Gaddafi worked closely with his neighbors to keep Islamists at bay. Now that he has fallen into tough times, AQIM Smuggling Routs in North Africa will be more active for the short term. Expect more arms, cash, drugs and people traffic to and from Europe in this window of opportunity.
A side note:
The Moor Next Door has consistently show deep cultural insight about Magreb over the last few years, so as soon as North Africa Lit up with the"arab Spring"I have been following closer than ever. I agree with the assessment that follows.
Increased AQIM activity in southern Tunisia is likely to be one consequence of the Libyan crisis although it will probably become more manageable in the next few months as the authorities adjust to its patterns of activity in an area with a relatively small population, generally qualified border security personnel and a largely unsympathetic host population.
RE: AQIM in Tunisia
A reader asked for comment on AQIM and Tunisia. At the moment only limited comment is possible given the lack of extensive public information, the difficulty in assessing the validity of confessions of individuals captured and claiming to be members of AQIM and the complexity of the group’s presence in Tunisia and Libya in light of the Libyan uprising and the NFZ there. Below are very brief thoughts attempting to integrate these problems taken form notes from the last two weeks on the Algerian position on Libya and the arrests of AQIM suspects in Tunisia. Readers with more information/knowledge on the issue are encouraged to comment and correct.
Algeria, Libya, Tunisia and AQIM.
- Algeria has strongly opposed the No Fly Zone in Libya decrying it publicly with Russia as well as other African and non-Allied states. This has been clear from the start; whether or to what extent Algiers has provided the Libyan government with material, financial or other support is less clear. The Libyan rebels have accused the Algerians of actively supported the Qadhafi regime by providing areal transport for mercenaries and providing money or even personnel. Most of these reports are unsubstantiated by conclusive evidence; the rebels claim to have captured Algerian mercenaries as well as Saharawis from the POLISARIO camps in Algeria. The Algerians cite fear of terrorists exploiting the implosion of the Libyan state as their main fear resulting from the intervention in Libya (they also fear the normalization of the “responsibility to protect” norm which they view as potentially destabilizing). Algerian officials have spoken (usually anonymously) to regional and international media on how AQIM might exploit Libya’s unrest to procure Libyan armaments and transport them to Mali or elsewhere. Algerian security sources have said AQIM has acquired weapons from Libyan stocks (Strelas, Duskas,) since the conflict began, and have warned that the fall of the Qadhafi regime would lead to regional chaos and allow AQIM to extend its reach farther north. Smuggling routes into Algeria via Tunisia and Libya have very probably become more active and lucrative in recent months (higher risk, less enforcement, etc.)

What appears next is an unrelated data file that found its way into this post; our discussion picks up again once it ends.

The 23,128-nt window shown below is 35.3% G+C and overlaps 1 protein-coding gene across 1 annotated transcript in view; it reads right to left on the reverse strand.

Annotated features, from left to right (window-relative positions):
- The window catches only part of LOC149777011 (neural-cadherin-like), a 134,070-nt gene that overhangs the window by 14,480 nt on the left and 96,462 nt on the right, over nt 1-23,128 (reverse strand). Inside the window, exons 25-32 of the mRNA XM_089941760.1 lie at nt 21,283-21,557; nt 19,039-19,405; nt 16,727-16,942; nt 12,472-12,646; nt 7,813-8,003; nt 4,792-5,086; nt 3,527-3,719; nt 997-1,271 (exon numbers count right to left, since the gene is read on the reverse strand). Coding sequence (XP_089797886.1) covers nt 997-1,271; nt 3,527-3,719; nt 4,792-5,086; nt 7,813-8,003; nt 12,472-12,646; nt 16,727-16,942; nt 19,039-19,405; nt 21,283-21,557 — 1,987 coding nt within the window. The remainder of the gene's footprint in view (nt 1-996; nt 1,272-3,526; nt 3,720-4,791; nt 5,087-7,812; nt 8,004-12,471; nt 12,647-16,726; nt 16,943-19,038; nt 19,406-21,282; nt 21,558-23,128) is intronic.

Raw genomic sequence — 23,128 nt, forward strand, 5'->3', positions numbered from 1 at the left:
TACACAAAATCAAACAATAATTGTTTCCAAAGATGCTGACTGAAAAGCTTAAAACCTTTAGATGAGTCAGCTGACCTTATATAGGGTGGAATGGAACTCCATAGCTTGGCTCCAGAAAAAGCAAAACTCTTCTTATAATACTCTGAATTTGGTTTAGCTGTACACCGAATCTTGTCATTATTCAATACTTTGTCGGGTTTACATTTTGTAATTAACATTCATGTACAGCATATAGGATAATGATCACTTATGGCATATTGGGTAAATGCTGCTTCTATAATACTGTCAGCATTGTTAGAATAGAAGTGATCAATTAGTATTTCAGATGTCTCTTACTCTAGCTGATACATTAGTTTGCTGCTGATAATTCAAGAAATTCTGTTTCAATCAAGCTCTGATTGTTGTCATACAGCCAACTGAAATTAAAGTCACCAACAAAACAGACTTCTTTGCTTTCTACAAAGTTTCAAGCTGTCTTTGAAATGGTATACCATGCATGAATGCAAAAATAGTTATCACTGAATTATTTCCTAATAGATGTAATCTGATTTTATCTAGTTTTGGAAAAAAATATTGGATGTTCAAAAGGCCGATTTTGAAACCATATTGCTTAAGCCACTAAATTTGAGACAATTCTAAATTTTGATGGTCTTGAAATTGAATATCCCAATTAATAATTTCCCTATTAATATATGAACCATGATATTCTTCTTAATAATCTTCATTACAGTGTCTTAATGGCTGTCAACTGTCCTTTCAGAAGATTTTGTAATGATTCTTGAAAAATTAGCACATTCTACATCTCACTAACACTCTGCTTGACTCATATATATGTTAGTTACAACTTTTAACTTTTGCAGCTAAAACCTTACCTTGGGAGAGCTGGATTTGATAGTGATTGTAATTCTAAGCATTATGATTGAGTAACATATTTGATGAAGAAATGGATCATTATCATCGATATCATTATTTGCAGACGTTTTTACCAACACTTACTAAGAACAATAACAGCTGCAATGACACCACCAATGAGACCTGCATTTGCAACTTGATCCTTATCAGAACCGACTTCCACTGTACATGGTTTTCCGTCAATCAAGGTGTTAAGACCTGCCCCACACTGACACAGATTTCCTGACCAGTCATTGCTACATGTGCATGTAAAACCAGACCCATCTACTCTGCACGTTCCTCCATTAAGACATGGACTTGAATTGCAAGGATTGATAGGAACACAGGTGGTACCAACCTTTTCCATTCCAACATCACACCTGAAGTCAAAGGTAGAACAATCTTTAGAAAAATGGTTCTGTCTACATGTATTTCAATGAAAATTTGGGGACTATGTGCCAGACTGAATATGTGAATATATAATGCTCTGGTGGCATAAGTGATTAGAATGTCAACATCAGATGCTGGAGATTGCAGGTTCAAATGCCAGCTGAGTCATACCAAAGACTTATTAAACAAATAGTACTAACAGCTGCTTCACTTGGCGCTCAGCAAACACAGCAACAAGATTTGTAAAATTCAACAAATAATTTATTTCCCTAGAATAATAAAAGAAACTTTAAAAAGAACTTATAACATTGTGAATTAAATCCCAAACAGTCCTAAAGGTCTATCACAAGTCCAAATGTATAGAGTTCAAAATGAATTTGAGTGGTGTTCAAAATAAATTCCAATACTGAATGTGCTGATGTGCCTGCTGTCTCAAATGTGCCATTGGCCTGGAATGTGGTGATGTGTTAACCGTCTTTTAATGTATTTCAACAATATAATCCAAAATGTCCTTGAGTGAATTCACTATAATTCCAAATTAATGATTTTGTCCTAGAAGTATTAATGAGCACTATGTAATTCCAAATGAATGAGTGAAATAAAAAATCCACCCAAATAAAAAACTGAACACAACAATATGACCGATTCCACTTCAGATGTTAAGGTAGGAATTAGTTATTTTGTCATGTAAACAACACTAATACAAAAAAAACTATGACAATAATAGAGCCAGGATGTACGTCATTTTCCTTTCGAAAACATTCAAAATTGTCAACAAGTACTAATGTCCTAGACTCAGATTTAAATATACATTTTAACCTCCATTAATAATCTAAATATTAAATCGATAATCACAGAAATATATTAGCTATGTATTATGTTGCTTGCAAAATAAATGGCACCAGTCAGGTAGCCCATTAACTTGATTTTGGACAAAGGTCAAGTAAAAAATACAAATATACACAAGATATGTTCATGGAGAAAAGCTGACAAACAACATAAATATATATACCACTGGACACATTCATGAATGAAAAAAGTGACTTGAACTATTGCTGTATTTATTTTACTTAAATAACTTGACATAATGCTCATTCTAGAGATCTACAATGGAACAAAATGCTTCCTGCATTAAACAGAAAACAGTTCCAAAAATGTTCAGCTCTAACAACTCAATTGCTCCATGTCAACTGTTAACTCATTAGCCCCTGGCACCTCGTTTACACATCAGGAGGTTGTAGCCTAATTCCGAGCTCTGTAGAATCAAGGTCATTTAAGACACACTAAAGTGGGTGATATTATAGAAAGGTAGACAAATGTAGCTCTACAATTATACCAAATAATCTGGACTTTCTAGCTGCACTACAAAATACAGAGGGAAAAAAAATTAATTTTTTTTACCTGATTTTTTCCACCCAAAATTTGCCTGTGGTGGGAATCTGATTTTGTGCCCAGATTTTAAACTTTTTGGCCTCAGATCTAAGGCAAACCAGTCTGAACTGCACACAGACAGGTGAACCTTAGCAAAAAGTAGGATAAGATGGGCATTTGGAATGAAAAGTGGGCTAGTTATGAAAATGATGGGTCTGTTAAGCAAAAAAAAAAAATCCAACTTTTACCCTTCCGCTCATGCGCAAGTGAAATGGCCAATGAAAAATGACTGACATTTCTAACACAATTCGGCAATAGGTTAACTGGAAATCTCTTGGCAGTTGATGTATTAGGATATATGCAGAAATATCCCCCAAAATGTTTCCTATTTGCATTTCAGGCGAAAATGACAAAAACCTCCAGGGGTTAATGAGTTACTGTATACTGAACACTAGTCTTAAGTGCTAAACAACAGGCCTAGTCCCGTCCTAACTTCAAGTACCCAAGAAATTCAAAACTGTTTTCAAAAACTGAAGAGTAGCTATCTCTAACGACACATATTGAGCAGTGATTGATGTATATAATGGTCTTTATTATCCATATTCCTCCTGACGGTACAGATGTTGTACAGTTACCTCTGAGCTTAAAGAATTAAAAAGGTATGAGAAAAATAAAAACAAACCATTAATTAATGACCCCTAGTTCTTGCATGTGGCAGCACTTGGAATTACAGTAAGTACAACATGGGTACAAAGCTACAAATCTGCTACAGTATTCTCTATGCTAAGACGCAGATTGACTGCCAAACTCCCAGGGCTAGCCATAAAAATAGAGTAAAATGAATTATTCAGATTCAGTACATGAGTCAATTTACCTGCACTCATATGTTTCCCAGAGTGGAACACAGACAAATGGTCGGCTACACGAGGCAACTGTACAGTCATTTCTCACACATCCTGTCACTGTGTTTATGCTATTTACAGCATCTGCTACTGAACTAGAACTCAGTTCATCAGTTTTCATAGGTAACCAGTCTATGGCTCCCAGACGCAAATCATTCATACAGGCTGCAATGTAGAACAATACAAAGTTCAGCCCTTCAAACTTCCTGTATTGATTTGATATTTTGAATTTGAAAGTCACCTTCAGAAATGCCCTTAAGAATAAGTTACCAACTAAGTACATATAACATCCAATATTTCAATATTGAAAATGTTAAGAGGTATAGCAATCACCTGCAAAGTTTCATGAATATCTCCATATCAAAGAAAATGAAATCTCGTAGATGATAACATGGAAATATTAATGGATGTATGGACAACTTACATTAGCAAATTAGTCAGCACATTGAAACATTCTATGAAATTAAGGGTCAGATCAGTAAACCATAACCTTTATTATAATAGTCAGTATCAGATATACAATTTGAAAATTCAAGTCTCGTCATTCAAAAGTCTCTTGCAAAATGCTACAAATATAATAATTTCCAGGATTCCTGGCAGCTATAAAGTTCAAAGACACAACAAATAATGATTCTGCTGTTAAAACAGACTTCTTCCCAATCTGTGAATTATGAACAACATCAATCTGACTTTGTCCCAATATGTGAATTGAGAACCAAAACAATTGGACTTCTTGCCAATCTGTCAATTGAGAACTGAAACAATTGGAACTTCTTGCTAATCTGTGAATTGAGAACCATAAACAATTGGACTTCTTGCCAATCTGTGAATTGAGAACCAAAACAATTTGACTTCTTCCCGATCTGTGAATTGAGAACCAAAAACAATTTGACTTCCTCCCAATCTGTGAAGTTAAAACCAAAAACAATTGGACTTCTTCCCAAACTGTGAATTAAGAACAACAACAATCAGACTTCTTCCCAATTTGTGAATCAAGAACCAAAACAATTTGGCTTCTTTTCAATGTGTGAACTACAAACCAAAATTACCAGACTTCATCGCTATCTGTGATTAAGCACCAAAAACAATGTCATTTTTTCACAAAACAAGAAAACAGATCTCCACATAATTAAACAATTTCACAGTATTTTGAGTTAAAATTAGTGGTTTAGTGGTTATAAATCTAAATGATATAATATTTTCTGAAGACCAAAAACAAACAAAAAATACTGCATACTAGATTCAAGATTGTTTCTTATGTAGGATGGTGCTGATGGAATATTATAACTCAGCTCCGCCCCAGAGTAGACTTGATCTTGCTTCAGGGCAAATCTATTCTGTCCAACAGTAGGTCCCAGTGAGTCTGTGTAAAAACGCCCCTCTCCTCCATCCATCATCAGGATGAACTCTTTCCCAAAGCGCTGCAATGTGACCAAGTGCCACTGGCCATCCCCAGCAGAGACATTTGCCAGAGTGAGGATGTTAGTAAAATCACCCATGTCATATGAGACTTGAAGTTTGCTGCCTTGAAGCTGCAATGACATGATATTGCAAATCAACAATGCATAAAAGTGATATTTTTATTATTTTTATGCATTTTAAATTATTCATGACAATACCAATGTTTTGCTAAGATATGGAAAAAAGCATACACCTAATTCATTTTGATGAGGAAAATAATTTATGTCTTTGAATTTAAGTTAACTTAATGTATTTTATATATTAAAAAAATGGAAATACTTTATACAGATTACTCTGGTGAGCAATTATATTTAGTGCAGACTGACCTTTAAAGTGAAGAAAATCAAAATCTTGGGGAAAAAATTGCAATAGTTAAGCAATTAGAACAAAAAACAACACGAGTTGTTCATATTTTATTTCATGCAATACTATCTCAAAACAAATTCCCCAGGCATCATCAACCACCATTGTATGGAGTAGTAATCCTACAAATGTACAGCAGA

- According to the Tunisian authorities men linked to AQIM arrested on 11 and 14 May carried suicide belts, grenades, AK-47s all of which came from Libya. Recent clashes between the Tunisian military and AQIM fighters at Rouhia (18 May) have lent credence to some of these fears, though the extent of AQIM’s presence in northern Libya since the beginning of the uprising and the NFZ remains unclear. AQIM previously had only a light presence in both Tunisia and Libya. Continued erosion of the Libyan state as the Libyan conflict drags on will likely lead to greater proliferation of conventional arms out of the country and into the hands of smugglers and groups like AQIM. Tunisians and Libyans have been less well represented in AQIM than other North Africans but recent arrests have included them distinctly, likely due to geography and their increased activity. It is yet determined whether these men are new recruits or “sleepers” or long active militants. As more information becomes available so will more clarity. Increased AQIM activity in southern Tunisia is likely to be one consequence of the Libyan crisis although it will probably become more manageable in the next few months as the authorities adjust to its patterns of activity in an area with a relatively small population, generally qualified border security personnel and a largely unsympathetic host population. More attacks or arrests will alarm Tunisians and increase western interest in the country’s security but Tunisia is unlikely to become a problem area as far as AQIM is concerned, particularly if the border with Libya is effectively policed. Refugee flows will complicate this and a study of the phases of migration into southern Tunisia from Libya and of the geographic origins of known Tunisian AQIM members (in comparison with recent incidents involving the group in Tunisia) would help improve analysis of AQIM’s presence in Libya